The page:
Public still at odds about LGBTQ issues in public school

Daniel A. Cox September 27, 2021

A rainbow drawn in chalk on asphalt, surrounded by chalk.

Even as gay and lesbian issues have slipped from national headlines, public attitudes on LGBTQ issues continue to evolve. A recent poll by Gallup finds support for same-sex marriage reaching a record high of 70 percent. But despite rising support, there remains vigorous debate among the public about what, if anything, students in public schools should learn about LGBTQ people and issues.

When it comes to serving as educators, the public is largely comfortable with transgender people working as elementary school teachers. The August 2021 American Perspectives Survey finds that 60 percent of Americans say they would be comfortable with a transgender teacher teaching at an elementary school in the community.

Other polls have shown there is even stronger support for gay and lesbian people teaching in elementary schools. In 2019, a Gallup poll showed overwhelming support for gay and lesbian people being hired as elementary school teachers—81 percent said gay and lesbian people should be hired to teach in elementary schools. Support for hiring gay and lesbian people as teachers has not been controversial for some time; even as far back as 2005, nearly two-thirds (64 percent) of Americans said gay and lesbian people should be hired as elementary school teachers.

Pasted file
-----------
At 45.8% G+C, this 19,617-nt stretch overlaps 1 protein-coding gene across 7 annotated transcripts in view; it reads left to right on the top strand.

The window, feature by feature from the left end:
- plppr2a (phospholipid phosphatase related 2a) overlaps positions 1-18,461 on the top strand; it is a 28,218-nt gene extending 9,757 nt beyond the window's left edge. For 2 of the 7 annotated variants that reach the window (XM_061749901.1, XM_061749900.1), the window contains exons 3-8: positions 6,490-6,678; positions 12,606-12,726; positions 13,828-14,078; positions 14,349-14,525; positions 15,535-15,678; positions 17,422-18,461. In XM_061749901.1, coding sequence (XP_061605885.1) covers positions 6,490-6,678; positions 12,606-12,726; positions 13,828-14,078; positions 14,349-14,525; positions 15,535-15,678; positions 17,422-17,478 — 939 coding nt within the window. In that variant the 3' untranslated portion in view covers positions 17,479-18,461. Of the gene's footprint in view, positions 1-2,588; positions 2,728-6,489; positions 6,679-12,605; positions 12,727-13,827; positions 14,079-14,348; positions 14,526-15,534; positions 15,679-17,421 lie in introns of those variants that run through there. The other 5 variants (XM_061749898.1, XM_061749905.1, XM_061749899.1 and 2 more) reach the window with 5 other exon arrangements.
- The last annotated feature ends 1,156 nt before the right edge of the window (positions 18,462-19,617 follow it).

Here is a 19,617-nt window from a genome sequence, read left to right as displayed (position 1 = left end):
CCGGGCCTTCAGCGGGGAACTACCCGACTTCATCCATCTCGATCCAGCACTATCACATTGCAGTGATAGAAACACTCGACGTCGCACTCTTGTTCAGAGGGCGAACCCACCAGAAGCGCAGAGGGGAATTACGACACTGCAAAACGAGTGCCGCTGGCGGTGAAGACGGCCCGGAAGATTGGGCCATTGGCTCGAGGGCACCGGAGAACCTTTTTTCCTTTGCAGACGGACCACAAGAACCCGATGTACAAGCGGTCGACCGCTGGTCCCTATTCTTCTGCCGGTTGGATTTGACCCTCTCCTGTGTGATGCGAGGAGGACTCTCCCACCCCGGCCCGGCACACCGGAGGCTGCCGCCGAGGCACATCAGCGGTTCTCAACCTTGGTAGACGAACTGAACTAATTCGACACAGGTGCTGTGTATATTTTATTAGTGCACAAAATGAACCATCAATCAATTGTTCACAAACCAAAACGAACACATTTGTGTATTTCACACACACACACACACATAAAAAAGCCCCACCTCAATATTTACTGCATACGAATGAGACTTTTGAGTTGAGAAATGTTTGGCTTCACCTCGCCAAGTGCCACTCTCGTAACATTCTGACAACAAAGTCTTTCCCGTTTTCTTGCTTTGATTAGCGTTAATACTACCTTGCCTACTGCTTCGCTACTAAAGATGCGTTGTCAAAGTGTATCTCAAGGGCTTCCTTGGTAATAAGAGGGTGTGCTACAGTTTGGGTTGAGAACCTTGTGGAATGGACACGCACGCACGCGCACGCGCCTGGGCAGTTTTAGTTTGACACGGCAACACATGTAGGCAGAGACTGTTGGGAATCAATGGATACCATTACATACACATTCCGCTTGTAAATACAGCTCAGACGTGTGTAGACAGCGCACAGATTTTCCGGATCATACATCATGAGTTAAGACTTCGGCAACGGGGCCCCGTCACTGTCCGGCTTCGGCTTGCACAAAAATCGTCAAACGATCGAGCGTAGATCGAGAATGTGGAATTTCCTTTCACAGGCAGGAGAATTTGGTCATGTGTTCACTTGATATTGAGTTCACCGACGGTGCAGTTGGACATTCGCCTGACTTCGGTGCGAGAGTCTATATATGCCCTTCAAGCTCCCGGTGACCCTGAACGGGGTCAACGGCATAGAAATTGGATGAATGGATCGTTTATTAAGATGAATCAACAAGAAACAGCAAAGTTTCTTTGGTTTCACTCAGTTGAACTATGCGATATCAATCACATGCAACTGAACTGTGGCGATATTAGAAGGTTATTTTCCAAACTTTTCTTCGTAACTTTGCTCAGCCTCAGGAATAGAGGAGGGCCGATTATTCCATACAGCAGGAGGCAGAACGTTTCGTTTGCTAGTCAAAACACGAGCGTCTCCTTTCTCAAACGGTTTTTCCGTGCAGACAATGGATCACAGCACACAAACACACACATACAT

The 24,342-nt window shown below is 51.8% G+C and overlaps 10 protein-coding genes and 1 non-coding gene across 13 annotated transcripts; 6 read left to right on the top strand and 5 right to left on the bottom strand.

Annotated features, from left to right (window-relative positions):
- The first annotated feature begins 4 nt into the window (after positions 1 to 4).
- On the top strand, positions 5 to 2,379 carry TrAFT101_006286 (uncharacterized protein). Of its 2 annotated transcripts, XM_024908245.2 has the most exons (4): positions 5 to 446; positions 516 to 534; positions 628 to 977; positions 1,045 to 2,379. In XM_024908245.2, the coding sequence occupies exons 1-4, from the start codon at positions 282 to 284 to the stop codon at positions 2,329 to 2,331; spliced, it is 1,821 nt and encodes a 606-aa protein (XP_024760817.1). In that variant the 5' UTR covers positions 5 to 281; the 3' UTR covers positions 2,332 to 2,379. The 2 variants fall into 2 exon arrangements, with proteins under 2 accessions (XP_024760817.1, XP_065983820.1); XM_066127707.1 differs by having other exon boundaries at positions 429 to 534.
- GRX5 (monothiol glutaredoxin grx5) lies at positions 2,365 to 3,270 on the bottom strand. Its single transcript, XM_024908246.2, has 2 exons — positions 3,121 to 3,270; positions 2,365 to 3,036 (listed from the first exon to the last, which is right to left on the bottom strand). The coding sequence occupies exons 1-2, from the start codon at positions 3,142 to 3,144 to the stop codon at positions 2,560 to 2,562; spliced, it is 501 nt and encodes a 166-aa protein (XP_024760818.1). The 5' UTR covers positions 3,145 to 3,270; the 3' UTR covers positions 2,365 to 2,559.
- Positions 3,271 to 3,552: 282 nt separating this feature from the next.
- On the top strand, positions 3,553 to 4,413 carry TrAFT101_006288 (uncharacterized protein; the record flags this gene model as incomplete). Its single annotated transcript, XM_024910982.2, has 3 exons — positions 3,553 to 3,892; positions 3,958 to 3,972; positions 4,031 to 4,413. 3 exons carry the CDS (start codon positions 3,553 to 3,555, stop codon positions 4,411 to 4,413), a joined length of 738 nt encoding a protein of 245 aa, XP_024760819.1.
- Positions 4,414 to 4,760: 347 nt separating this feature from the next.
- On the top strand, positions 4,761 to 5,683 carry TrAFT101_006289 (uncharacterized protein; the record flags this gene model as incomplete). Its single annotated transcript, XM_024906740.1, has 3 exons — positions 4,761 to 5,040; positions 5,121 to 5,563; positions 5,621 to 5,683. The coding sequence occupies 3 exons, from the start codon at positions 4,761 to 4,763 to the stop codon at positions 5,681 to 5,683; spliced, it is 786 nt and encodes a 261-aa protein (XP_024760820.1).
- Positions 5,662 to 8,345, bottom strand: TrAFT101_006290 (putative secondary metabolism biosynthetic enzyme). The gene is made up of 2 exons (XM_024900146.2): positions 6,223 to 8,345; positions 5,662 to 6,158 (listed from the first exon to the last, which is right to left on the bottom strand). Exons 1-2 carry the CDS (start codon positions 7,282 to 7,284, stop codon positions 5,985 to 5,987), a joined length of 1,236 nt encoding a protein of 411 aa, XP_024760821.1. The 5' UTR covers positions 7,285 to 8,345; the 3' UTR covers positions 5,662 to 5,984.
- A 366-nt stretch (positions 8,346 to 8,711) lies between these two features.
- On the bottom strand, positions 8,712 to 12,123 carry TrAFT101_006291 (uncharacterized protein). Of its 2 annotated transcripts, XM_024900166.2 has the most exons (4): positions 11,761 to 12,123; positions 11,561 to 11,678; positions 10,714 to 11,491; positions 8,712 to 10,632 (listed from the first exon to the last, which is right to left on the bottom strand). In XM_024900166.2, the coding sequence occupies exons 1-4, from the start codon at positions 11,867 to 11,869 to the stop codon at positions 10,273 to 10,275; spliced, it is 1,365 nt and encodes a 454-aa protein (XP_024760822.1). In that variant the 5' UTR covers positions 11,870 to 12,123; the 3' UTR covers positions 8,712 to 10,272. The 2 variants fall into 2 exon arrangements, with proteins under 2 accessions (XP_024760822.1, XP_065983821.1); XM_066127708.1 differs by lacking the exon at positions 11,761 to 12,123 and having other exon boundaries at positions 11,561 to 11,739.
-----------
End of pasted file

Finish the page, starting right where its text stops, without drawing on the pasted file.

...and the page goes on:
But despite feeling comfortable with gay, lesbian, and transgender teachers, Americans are less convinced that LGBTQ identity and experience constitutes an important subject for students to learn about. Only about one-quarter (24 percent) of Americans—including less than half (42 percent) of Democrats and only 7 percent of Republicans—say that LGBTQ identity is a very important or one of the most important subjects for students to learn about in public high schools. Notably, 38 percent of Republicans say this subject should not be taught to high school students at all. 

At the same time, most Americans believe that high school social studies and history textbooks should include references to the gay rights movement. Fifty-seven percent of Americans say textbooks should cover this history.

Despite reports of angry parents protesting LGBTQ books in classrooms, a majority (54 percent) of Americans say they are not bothered by the inclusion of gay and lesbian characters and stories in elementary school library books. Still, a sizable number of Americans express reservations. Forty-five percent say this would make them uncomfortable. Parents are even more divided over the issue with equal numbers (50 percent vs. 50 percent) expressing comfort and discomfort. Notably, less than half of fathers (46 percent) say they would feel comfortable with their local library including titles that featured gay and lesbian characters.

Americans express similarly mixed feelings about displaying pro-LGBTQ symbols in schools, such as a pride flag or a rainbow banner. Less than half (47 percent) of Americans would support displaying a pride flag or rainbow banner in public schools. More than half (51 percent) of Americans oppose displaying a pride flag or rainbow banner on school property.

Public opinion appears to be heading towards greater support for gay, lesbian and transgender people, and comfort with students learning about LGBTQ issues and experiences. For instance, a majority (57 percent) of young adults (age 18 to 29) say they would be comfortable with schools hanging pride banners, a feeling shared by only 35 percent of seniors (age 65 or older).

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